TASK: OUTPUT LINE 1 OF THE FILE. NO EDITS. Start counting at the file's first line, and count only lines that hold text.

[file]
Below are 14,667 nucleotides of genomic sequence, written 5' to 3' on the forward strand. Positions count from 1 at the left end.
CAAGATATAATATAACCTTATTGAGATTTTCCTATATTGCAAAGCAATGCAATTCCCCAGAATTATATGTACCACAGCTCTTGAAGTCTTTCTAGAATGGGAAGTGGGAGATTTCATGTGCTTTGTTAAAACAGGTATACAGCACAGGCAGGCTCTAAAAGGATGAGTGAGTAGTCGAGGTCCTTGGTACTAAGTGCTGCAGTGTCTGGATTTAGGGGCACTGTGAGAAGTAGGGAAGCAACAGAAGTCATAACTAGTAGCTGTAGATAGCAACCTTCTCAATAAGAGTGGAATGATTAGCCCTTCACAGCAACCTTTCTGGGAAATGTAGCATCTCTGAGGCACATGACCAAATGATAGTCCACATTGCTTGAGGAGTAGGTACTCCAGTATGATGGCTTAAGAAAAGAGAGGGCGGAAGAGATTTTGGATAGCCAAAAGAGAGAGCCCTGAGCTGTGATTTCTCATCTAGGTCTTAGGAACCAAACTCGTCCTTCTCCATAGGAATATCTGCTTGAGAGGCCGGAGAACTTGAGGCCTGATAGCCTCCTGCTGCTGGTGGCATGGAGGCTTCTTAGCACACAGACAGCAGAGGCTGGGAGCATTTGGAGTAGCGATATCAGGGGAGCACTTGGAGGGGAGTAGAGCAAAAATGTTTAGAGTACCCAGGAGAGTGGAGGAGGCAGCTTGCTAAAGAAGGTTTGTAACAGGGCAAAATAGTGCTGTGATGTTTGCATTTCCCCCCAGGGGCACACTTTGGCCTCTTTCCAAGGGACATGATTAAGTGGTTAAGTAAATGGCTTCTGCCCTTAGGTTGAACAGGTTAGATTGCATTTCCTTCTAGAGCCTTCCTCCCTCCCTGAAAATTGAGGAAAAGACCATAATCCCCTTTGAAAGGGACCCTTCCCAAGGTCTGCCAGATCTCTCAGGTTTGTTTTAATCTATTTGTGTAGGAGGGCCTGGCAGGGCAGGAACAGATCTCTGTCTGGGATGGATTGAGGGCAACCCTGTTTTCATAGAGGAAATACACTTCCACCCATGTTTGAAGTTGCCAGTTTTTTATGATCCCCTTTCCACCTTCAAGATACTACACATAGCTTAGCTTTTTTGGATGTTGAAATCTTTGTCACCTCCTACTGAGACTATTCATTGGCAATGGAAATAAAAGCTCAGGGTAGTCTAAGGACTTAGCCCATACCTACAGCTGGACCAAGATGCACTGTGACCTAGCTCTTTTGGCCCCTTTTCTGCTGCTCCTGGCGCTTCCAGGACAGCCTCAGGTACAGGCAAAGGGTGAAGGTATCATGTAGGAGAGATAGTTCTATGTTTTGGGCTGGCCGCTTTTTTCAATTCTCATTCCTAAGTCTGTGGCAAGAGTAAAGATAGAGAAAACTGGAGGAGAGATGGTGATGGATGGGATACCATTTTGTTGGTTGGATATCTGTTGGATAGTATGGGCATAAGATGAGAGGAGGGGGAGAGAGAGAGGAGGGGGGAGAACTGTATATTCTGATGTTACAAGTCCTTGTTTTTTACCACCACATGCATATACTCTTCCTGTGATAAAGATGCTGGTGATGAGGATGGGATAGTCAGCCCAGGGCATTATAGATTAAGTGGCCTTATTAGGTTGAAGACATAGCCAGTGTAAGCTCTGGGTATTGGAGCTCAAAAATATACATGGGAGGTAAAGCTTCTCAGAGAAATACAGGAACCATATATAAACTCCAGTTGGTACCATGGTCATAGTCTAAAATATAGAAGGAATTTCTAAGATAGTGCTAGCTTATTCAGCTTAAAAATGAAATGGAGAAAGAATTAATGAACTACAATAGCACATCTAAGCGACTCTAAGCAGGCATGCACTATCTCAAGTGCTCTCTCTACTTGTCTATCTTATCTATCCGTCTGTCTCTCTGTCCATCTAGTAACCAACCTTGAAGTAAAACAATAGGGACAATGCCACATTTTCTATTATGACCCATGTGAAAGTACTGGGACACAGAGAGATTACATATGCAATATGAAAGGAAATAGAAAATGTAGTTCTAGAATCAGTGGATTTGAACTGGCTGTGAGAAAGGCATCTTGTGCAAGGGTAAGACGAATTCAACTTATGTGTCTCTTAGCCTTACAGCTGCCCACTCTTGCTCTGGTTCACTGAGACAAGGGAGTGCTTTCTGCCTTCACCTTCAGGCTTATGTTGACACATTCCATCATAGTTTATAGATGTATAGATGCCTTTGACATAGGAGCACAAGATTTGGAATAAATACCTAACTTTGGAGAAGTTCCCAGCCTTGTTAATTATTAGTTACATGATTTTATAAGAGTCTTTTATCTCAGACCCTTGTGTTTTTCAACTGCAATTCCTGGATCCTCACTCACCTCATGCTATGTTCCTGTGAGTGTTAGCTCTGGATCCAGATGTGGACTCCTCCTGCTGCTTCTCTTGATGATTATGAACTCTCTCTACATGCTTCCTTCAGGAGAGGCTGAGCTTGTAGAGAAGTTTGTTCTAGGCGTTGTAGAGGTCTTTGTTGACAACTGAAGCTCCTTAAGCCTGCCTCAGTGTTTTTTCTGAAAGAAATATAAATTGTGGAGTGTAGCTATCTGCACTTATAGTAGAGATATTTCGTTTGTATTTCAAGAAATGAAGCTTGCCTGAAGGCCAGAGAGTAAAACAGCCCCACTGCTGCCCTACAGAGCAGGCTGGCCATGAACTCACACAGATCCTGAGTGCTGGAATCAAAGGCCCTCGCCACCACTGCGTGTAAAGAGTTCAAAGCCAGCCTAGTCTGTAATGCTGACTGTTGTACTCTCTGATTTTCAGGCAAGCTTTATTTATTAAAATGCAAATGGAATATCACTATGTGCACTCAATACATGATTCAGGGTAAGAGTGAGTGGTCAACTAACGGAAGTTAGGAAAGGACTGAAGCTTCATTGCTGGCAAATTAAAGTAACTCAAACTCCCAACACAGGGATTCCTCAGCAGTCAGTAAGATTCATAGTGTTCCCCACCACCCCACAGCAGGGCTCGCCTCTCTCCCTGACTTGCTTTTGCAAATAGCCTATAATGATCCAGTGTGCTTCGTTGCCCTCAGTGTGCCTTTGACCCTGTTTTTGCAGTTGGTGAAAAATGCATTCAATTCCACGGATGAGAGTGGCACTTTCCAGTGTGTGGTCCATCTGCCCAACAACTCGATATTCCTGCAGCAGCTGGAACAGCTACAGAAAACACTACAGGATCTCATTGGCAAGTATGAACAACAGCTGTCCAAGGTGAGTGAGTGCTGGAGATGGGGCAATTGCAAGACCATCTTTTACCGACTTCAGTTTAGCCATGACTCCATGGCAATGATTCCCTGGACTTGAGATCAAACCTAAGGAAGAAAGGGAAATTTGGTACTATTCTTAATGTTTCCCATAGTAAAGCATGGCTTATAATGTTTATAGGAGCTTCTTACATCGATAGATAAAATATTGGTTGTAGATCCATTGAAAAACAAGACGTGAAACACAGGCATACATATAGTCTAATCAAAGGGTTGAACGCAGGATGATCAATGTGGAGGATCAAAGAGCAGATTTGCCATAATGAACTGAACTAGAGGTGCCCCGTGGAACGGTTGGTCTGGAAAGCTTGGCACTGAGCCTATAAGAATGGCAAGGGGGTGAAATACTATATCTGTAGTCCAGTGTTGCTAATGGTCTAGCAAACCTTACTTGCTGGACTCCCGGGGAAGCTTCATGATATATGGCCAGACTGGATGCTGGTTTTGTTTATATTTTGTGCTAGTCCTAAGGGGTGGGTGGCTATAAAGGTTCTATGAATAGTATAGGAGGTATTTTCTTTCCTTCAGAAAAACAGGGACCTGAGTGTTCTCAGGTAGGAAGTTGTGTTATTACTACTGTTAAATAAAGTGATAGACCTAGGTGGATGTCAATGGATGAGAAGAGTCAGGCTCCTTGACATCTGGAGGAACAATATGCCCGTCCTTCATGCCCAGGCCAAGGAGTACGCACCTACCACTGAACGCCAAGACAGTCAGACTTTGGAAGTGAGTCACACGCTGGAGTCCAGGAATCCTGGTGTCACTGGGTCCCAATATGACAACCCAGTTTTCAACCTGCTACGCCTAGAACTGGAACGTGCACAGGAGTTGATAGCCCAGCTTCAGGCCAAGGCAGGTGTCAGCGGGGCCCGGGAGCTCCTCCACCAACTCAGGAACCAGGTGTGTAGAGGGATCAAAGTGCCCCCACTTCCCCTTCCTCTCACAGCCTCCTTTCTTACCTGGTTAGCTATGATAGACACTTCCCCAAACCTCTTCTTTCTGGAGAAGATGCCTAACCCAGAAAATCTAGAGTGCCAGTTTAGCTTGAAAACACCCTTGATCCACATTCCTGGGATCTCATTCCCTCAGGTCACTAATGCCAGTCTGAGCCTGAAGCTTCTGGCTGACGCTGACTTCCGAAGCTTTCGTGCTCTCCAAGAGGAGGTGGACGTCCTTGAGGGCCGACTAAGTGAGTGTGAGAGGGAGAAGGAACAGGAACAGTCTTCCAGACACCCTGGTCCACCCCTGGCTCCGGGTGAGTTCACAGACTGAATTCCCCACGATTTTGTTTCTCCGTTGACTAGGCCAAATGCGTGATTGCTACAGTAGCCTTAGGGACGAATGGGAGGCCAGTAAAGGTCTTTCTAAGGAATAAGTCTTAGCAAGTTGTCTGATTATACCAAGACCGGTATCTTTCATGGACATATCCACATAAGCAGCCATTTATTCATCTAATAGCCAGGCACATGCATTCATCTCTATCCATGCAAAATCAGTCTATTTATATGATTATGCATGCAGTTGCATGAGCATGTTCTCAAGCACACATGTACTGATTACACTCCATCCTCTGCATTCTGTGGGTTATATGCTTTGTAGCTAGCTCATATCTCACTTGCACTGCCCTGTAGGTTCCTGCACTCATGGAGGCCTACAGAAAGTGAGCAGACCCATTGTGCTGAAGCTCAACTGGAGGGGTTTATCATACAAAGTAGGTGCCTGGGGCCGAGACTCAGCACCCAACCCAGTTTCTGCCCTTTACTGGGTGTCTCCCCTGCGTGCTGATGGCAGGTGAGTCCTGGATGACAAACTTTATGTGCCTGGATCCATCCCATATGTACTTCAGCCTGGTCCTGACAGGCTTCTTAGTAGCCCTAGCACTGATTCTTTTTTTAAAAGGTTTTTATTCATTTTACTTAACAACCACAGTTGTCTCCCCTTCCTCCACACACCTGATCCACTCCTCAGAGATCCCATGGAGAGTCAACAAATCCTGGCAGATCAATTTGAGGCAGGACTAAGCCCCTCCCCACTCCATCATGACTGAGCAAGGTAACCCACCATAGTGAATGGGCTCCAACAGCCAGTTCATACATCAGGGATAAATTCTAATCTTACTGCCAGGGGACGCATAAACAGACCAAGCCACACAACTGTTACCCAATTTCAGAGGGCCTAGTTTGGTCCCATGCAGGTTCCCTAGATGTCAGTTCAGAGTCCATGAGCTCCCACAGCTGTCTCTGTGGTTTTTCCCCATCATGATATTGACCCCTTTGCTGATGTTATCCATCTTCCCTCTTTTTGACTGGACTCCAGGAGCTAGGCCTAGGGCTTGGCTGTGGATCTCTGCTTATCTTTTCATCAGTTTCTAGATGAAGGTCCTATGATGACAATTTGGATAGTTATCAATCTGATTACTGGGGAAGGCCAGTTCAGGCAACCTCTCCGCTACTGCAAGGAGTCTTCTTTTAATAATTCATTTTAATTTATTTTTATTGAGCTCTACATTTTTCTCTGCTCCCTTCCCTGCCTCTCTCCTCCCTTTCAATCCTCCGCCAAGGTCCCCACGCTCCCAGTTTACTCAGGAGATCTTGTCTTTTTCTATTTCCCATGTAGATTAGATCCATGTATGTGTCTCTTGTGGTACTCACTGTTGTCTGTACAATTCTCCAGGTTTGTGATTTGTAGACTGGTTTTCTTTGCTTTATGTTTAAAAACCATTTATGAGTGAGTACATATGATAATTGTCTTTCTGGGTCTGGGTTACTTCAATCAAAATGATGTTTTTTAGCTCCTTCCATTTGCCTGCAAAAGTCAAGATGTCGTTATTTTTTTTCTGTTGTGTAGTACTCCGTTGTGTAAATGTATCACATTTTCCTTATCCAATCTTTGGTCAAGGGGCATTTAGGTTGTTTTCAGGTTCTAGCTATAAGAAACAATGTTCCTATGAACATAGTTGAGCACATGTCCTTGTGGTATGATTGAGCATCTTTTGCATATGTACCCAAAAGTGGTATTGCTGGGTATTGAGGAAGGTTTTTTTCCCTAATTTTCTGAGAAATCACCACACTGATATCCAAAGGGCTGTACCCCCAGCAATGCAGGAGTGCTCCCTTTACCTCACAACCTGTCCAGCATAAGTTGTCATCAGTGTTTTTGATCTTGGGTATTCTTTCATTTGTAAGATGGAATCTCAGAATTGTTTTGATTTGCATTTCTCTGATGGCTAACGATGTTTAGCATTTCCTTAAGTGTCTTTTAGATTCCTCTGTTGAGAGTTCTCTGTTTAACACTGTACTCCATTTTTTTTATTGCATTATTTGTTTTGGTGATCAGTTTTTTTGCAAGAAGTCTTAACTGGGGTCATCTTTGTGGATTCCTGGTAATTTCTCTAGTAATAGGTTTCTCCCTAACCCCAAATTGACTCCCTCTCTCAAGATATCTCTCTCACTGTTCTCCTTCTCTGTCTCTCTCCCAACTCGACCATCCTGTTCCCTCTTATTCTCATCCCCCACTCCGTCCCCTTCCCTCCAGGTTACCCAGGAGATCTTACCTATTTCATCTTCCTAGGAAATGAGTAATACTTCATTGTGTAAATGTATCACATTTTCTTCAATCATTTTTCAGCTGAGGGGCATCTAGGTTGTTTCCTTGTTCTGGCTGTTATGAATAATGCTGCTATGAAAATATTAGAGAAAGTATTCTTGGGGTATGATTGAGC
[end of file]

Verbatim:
Below are 14,667 nucleotides of genomic sequence, written 5' to 3' on the forward strand. Positions count from 1 at the left end.